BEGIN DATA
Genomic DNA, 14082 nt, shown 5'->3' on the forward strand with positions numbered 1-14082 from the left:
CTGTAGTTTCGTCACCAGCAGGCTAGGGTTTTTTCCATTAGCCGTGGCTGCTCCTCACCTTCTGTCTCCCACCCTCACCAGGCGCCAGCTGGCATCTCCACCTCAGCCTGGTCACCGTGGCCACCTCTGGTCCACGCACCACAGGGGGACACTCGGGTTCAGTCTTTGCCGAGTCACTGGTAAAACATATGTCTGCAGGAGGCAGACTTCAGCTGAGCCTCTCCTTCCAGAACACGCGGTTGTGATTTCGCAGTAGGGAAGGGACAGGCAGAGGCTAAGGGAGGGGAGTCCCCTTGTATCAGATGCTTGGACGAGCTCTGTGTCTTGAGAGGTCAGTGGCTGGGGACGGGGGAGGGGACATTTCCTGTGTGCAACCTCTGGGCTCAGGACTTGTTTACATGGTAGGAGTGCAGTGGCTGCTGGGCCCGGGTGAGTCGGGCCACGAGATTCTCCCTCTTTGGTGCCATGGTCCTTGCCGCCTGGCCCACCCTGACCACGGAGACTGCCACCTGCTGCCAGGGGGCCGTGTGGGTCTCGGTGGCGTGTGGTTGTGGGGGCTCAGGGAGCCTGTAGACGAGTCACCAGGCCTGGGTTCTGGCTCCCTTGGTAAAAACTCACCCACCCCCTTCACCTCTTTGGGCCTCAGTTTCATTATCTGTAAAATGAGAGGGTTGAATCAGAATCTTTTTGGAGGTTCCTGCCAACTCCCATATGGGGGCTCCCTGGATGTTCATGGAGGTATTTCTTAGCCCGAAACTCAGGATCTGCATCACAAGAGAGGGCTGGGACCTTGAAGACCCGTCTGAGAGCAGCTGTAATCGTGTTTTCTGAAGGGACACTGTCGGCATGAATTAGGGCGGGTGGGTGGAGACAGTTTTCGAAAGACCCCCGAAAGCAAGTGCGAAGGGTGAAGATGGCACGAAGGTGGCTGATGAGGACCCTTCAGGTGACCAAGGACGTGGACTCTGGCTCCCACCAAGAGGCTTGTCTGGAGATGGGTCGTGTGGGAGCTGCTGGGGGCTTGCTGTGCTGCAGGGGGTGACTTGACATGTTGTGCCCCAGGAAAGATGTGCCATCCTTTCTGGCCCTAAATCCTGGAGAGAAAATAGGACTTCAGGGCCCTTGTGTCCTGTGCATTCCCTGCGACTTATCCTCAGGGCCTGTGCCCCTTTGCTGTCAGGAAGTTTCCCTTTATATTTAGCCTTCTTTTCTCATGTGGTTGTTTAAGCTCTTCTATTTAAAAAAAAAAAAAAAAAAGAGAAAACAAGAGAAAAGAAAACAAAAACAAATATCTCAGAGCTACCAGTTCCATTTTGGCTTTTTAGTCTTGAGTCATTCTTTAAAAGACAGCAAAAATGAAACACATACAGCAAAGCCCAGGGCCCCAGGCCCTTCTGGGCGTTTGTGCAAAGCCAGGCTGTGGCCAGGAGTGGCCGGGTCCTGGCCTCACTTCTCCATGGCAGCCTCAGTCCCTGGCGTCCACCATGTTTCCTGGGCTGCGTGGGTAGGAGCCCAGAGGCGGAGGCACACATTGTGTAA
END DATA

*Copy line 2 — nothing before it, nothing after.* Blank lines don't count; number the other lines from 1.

CTGTAGTTTCGTCACCAGCAGGCTAGGGTTTTTTCCATTAGCCGTGGCTGCTCCTCACCTTCTGTCTCCCACCCTCACCAGGCGCCAGCTGGCATCTCCACCTCAGCCTGGTCACCGTGGCCACCTCTGGTCCACGCACCACAGGGGGACACTCGGGTTCAGTCTTTGCCGAGTCACTGGTAAAACATATGTCTGCAGGAGGCAGACTTCAGCTGAGCCTCTCCTTCCAGAACACGCGGTTGTGATTTCGCAGTAGGGAAGGGACAGGCAGAGGCTAAGGGAGGGGAGTCCCCTTGTATCAGATGCTTGGACGAGCTCTGTGTCTTGAGAGGTCAGTGGCTGGGGACGGGGGAGGGGACATTTCCTGTGTGCAACCTCTGGGCTCAGGACTTGTTTACATGGTAGGAGTGCAGTGGCTGCTGGGCCCGGGTGAGTCGGGCCACGAGATTCTCCCTCTTTGGTGCCATGGTCCTTGCCGCCTGGCCCACCCTGACCACGGAGACTGCCACCTGCTGCCAGGGGGCCGTGTGGGTCTCGGTGGCGTGTGGTTGTGGGGGCTCAGGGAGCCTGTAGACGAGTCACCAGGCCTGGGTTCTGGCTCCCTTGGTAAAAACTCACCCACCCCCTTCACCTCTTTGGGCCTCAGTTTCATTATCTGTAAAATGAGAGGGTTGAATCAGAATCTTTTTGGAGGTTCCTGCCAACTCCCATATGGGGGCTCCCTGGATGTTCATGGAGGTATTTCTTAGCCCGAAACTCAGGATCTGCATCACAAGAGAGGGCTGGGACCTTGAAGACCCGTCTGAGAGCAGCTGTAATCGTGTTTTCTGAAGGGACACTGTCGGCATGAATTAGGGCGGGTGGGTGGAGACAGTTTTCGAAAGACCCCCGAAAGCAAGTGCGAAGGGTGAAGATGGCACGAAGGTGGCTGATGAGGACCCTTCAGGTGACCAAGGACGTGGACTCTGGCTCCCACCAAGAGGCTTGTCTGGAGATGGGTCGTGTGGGAGCTGCTGGGGGCTTGCTGTGCTGCAGGGGGTGACTTGACATGTTGTGCCCCAGGAAAGATGTGCCATCCTTTCTGGCCCTAAATCCTGGAGAGAAAATAGGACTTCAGGGCCCTTGTGTCCTGTGCATTCCCTGCGACTTATCCTCAGGGCCTGTGCCCCTTTGCTGTCAGGAAGTTTCCCTTTATATTTAGCCTTCTTTTCTCATGTGGTTGTTTAAGCTCTTCTATTTAAAAAAAAAAAAAAAAAAGAGAAAACAAGAGAAAAGAAAACAAAAACAAATATCTCAGAGCTACCAGTTCCATTTTGGCTTTTTAGTCTTGAGTCATTCTTTAAAAGACAGCAAAAATGAAACACATACAGCAAAGCCCAGGGCCCCAGGCCCTTCTGGGCGTTTGTGCAAAGCCAGGCTGTGGCCAGGAGTGGCCGGGTCCTGGCCTCACTTCTCCATGGCAGCCTCAGTCCCTGGCGTCCACCATGTTTCCTGGGCTGCGTGGGTAGGAGCCCAGAGGCGGAGGCACACATTGTGTAA